Esteemed philosopher Professor Sir Richard Sorabji enters debate on free speech and religious freedom
Esteemed philosopher Professor Sir Richard Sorabji entered the debate over the correct balance of freedoms of speech and freedom of religion, with a lecture delivered at Wolfson College last week, in which he gave a sweeping overview of the origins and development of the concept of freedom of speech and explored the philosophical principles underpinning the debate.
Professor Sorabji, who was knighted in 2014 for services to philosophy, began his comments by charting the history of the concept of freedom of speech from the Greeks to the present day. He showed that the current pre-eminence of free speech in the public consciousness is a relatively recent development in European society, having been preceded by the concepts of freedom of religion and freedom of conscience.
Even in ancient Athens, the cradle of democracy, free speech was a circumscribed privilege, granted only to full citizens whose parents were born within the city of Athens, to comic poets, and to philosophers such as Socrates who tested the limits of free speech and often paid with their lives.
By the seventeenth century, he argued, speaking freely and publicly against those in power was still a dangerous practice, but the advent of printing, which by the time Milton’s treatise on free publication allowed pamphlets to be printed privately, made it increasingly difficult for states to effectively regulate the free speech of their citizens.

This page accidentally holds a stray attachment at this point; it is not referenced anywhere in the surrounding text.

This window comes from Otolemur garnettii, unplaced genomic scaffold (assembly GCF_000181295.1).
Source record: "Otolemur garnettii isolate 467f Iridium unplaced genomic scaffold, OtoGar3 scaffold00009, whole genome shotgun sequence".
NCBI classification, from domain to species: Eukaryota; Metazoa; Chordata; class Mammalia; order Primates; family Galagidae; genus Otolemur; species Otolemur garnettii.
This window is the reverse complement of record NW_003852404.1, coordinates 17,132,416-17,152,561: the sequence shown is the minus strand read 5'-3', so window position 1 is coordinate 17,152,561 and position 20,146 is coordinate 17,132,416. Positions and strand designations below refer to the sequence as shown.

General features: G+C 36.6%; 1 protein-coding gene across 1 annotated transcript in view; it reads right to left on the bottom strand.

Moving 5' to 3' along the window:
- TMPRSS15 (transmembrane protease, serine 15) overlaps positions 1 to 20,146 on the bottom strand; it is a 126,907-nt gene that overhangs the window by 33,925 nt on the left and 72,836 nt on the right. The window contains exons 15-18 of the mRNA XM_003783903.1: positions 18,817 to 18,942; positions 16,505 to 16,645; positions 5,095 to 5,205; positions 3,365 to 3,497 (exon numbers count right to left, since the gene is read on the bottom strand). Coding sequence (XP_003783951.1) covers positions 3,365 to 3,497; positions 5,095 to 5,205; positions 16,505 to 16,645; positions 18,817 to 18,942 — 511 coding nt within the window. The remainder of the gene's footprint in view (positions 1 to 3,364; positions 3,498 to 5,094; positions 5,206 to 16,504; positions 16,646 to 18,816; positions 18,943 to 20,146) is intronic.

Turning to the United States, Professor Sorabji addressed one of the most influential periods in the development of the concept of free speech – the First Amendment to the US Constitution introduced by Madison in 1791. This declared that “Congress shall make no law respecting an establishment of religion, or prohibiting the free exercise thereof; or abridging the freedom of speech”, yet the motivation for the amendment came as much from the pragmatic need to offer greater concessions to two states that were refusing to join the Union as from the principled decision to protect freedoms of speech and religion.
Professor Sorabji emphasized the lateness of the Supreme Court’s shift towards not interfering with offensive speech in the 1972 Mosley ruling that the Supreme Court has no jurisdiction over the content of speech. Perhaps most significantly, the Court ruled in 1978 that a Nazi demonstration in Skokie, Illinois should be allowed, in accordance with the First Amendment provision for free speech and assembly, thereby overriding the decision of the district in Illinois to ban the march and, in doing so, going against Madison’s motives for drafting the First Amendment.
Addressing the recent attacks in Paris and Copenhagen, Professor Sorabji concluded that lampooning is sometimes desirable against some groups, but lampooning a particular religious group should not be permitted solely for the purpose of lampooning in cases where the hurt would constitute a harm, or create danger, and “make the world a very much more violent place”.
He concluded by advocating the approach of the Indian penal code, which states that you may not injure religious feeling “with deliberate malice”, but cautioned that even a good law can be corrupted with political influence.
An audio recording of the lecture is available upon request from Professor Sorabji at Wolfson College.